According to you2candance, ROUND DANCING is best described as choreographed ballroom dancing for couples. It is a social, non-competitive activity, for fun rather than competition. On the dance floor, choreography is directed verbally by a round dance cuer, enabling all couples on the floor to dance the same steps at the same time. This “cuer” guides the dancers through the figures in each routine, thereby eliminating the need to memorize, and making it challenging for the mind as well as the body.
There is no prize for being perfect: it is DANCE FOR THE FUN OF IT!
This very short HISTORY OF ROUND DANCING was condensed from a write-up appearing in a website of Central Missouri Square&Round Dance Clubs, with added dates and quotes from original sources.
It was published in the 2016 May-August issue of The Coordinator.
Dance has been a part of human life since before recorded history, but couple dancing - especially closed position dancing - are of “recent” origin, dating to the late eighteenth century Europe. Our modern Round Dancing developed along with Square Dancing from the American pioneer days. The early dancers did not want to stop dancing between tips, so would then dance such things as simplified waltzes, polkas and schottisches. Over the years, the inclusion of the more modern ballroom rhythms and figures were introduced, so Round Dancing is not “the old dances coming back again” as Lloyd Shaw said in his 1949 Round Dance Book, it is a new way to dance them!
Just as Square Dancing became more complex, so did Round Dancing. Routines grew in number and became more precise. A whole new area of teaching/learning/challenge opened up when Latin rhythms were added. And when some of the English ballroom moves found their way into round dance routines, giving greater importance to body and head position, additional terms and definitions had to be introduced.
Not all dancers were pleased with those changes, as many were quite content with the easy two steps and waltzes. This led to the development of "levels" of Round Dancing based upon the steps in the dance, the timing and timing changes, positions and sequence. Nowadays, round dances are divided into four groups: Easy Level (I), Square Dance Level (II), Intermediate (III, IV, V), and Advanced (VI). This classification gives an idea of the difficulty of a dance - which is often far from the reality, hence the common expression “This dance is NOT a Cue-and-Do!” To standardize Round Dance figures, the American organization ROUNDALAB was established in 1976 - it publishes a manual offering guidelines for all aspects of the activity.
The increasing complexity of Round Dancing had a major impact on the Square&Round Dancing community. (1) Many dancers found that they are no longer interested (or able) to memorize that much material. They began to ask for help from the round dance leader to prompt them (or cue them) through the routine of the dances. Round dance teachers and leaders discovered they were becoming Cuers (!) and found that cueing encouraged larger numbers of dancers onto the floor. Some areas of the country opposed cueing for a long time, feeling that dancers should learn the dances and be able to dance them only to the music, as they had done in the past. However, success silenced most of those "purists" and the cueing of round dances is now almost universal in the world of Square&Round Dancing. (2) There has been also a tendency to separate Square Dancing and Round Dancing - a tendency that some old timers find unfortunate, since they are branches of the same tree. The separation occurred particularly at the higher levels of both Square and Round Dancing: at major festivals, one finds separate halls for rounds; most states have a separate Round Dance festival; and there is even a National Round Dance festival.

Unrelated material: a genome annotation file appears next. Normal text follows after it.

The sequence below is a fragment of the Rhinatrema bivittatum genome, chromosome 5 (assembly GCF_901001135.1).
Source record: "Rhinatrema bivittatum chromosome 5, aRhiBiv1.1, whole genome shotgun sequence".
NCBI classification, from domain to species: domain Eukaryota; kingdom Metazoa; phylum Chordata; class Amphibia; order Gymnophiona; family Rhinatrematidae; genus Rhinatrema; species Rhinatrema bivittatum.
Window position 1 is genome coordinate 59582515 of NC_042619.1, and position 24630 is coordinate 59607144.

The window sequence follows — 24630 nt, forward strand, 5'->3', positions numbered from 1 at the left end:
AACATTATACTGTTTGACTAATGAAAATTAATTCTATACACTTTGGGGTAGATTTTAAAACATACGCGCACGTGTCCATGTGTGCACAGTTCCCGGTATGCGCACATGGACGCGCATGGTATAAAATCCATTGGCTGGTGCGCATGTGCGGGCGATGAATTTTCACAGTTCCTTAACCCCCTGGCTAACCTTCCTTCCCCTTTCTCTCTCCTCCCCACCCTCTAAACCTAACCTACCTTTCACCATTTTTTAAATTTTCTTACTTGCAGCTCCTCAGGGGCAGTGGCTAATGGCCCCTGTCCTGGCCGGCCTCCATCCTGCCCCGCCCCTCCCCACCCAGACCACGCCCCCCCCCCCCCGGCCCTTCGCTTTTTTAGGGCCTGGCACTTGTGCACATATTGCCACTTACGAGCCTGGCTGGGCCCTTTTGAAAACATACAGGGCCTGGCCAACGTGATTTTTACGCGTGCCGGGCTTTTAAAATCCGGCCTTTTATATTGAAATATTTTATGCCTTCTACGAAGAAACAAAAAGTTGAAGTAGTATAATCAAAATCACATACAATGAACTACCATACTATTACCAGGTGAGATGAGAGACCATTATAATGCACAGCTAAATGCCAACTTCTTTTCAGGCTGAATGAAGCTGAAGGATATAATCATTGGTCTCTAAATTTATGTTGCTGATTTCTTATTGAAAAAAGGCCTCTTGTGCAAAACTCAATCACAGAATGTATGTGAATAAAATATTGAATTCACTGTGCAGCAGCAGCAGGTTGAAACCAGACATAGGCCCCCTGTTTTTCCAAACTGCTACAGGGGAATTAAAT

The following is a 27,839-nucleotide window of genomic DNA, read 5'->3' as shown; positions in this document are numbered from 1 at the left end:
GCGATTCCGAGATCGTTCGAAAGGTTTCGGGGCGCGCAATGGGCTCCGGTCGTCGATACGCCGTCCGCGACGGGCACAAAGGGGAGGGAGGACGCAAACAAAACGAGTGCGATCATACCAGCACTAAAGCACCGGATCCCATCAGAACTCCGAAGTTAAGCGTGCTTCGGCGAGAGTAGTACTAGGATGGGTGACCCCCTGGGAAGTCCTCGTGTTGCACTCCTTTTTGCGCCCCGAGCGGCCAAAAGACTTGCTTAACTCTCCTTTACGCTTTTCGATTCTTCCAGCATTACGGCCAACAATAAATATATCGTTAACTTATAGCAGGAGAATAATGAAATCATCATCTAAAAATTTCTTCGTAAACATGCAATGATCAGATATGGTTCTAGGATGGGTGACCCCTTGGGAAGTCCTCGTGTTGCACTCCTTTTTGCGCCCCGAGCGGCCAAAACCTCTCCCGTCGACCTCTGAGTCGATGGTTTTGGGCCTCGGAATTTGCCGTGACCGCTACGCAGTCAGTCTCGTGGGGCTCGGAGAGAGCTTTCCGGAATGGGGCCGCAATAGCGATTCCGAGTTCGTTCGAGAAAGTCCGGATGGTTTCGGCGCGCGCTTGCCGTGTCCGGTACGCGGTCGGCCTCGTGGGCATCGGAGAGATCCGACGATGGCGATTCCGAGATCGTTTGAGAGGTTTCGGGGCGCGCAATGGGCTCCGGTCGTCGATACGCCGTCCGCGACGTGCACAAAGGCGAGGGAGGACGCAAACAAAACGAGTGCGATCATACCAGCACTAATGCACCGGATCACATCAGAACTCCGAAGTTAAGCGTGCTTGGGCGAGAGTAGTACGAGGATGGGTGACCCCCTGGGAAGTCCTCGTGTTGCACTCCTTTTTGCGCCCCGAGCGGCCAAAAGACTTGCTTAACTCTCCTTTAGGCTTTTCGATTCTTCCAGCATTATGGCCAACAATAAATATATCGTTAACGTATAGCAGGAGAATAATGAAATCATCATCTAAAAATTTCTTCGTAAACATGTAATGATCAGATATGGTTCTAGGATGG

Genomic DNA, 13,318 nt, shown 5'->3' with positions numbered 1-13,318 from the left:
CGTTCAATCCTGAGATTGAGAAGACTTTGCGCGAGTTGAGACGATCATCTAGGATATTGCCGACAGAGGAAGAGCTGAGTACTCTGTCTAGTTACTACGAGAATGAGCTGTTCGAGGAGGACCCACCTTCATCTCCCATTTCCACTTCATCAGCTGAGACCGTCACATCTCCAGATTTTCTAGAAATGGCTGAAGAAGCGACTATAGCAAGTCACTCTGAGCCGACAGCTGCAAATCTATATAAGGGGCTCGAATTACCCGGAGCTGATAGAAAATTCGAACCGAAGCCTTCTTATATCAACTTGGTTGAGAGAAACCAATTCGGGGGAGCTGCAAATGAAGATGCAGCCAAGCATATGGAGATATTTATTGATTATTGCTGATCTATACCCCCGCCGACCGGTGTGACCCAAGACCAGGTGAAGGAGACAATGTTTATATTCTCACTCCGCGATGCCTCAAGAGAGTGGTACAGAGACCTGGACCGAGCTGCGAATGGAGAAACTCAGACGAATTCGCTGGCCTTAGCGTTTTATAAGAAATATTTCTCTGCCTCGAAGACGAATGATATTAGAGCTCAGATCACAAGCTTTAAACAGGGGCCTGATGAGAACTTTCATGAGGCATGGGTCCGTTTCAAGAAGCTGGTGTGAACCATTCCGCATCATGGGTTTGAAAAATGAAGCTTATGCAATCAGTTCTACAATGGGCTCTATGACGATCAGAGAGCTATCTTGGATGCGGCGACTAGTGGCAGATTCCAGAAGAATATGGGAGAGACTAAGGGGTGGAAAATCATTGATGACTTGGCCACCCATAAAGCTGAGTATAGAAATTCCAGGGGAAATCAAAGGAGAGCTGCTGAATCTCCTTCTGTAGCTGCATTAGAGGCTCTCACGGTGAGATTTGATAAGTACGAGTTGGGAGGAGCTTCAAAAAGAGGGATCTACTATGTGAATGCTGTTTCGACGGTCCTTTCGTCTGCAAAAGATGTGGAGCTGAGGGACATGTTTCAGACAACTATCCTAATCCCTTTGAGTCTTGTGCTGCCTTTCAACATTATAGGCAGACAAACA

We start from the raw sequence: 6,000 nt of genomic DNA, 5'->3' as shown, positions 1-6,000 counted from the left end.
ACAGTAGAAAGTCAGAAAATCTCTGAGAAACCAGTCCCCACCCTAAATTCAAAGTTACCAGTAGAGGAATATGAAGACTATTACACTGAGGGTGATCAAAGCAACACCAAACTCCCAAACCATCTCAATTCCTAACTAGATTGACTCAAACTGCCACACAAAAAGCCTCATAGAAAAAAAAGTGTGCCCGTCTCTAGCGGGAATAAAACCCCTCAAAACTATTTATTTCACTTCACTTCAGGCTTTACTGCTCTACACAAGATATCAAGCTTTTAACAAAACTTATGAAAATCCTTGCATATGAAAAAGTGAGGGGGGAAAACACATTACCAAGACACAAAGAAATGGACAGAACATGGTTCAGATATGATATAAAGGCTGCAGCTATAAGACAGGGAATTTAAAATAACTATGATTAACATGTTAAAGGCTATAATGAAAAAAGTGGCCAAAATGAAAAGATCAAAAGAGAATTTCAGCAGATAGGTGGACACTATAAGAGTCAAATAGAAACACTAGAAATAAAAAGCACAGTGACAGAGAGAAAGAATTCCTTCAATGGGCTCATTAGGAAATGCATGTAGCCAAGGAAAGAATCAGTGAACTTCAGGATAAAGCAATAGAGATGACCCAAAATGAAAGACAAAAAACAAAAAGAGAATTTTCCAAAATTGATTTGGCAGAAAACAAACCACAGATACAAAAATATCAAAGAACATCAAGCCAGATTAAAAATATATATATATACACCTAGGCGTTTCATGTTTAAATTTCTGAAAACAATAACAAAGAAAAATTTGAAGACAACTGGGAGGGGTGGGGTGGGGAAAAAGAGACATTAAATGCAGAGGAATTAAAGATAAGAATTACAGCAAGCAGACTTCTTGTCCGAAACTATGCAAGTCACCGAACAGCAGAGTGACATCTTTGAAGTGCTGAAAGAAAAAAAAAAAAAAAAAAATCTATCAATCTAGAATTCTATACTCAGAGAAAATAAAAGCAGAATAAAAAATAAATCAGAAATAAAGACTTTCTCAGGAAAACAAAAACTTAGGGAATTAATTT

There was also numerous clubs devoted wholly to Round Dancing. In 1971, Frank and Iris Gilbert founded the National Carousel Organization (NCC) to promote clubs that danced the same “high intermediate to advanced” dance material, published in a newsletter, so that dancers could dance anywhere in the country. By 1995, there were 256 NNC clubs nationwide. They are now part of the larger International Choreographed Ballroom Dance Association organization (ICBDA).
In Corning NY, square dancers David and Dottie Griffiths became passionate round dancers, then round dance teachers and cuers, and started the Da-Do-Rounds. That club became Carousel Club #59 in 1976 and remained under Griffiths leadership for 30 years. When her husband passed away in 1995, Dottie continued to cue for dances and to teach Round Dancing in her Hammondsport home, right next to lovely Waneta Lake. She is currently the only round dance teacher in the Finger Lakes area.
NEW to Round Dancing? Not sure what it is?
Check the you2candance website !
Watch the fun, then use the site's resources to find a club near you
if you do not live in Upstate New York or Northern Pennsylvania